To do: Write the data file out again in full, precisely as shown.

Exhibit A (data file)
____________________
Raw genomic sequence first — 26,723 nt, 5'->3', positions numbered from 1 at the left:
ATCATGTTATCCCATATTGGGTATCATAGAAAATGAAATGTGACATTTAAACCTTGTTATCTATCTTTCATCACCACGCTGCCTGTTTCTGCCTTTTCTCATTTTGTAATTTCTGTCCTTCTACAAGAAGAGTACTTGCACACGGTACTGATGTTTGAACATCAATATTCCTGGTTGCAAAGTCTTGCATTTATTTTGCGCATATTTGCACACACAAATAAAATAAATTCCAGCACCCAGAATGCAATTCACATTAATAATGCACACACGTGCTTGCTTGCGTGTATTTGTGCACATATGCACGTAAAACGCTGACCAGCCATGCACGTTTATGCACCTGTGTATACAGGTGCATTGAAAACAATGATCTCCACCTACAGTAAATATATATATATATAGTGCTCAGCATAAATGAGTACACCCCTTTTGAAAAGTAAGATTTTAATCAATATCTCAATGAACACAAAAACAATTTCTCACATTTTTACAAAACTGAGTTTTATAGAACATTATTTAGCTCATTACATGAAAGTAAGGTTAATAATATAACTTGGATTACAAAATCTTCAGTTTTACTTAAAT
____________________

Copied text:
Raw genomic sequence first — 26,723 nt, 5'->3', positions numbered from 1 at the left:
ATCATGTTATCCCATATTGGGTATCATAGAAAATGAAATGTGACATTTAAACCTTGTTATCTATCTTTCATCACCACGCTGCCTGTTTCTGCCTTTTCTCATTTTGTAATTTCTGTCCTTCTACAAGAAGAGTACTTGCACACGGTACTGATGTTTGAACATCAATATTCCTGGTTGCAAAGTCTTGCATTTATTTTGCGCATATTTGCACACACAAATAAAATAAATTCCAGCACCCAGAATGCAATTCACATTAATAATGCACACACGTGCTTGCTTGCGTGTATTTGTGCACATATGCACGTAAAACGCTGACCAGCCATGCACGTTTATGCACCTGTGTATACAGGTGCATTGAAAACAATGATCTCCACCTACAGTAAATATATATATATATAGTGCTCAGCATAAATGAGTACACCCCTTTTGAAAAGTAAGATTTTAATCAATATCTCAATGAACACAAAAACAATTTCTCACATTTTTACAAAACTGAGTTTTATAGAACATTATTTAGCTCATTACATGAAAGTAAGGTTAATAATATAACTTGGATTACAAAATCTTCAGTTTTACTTAAAT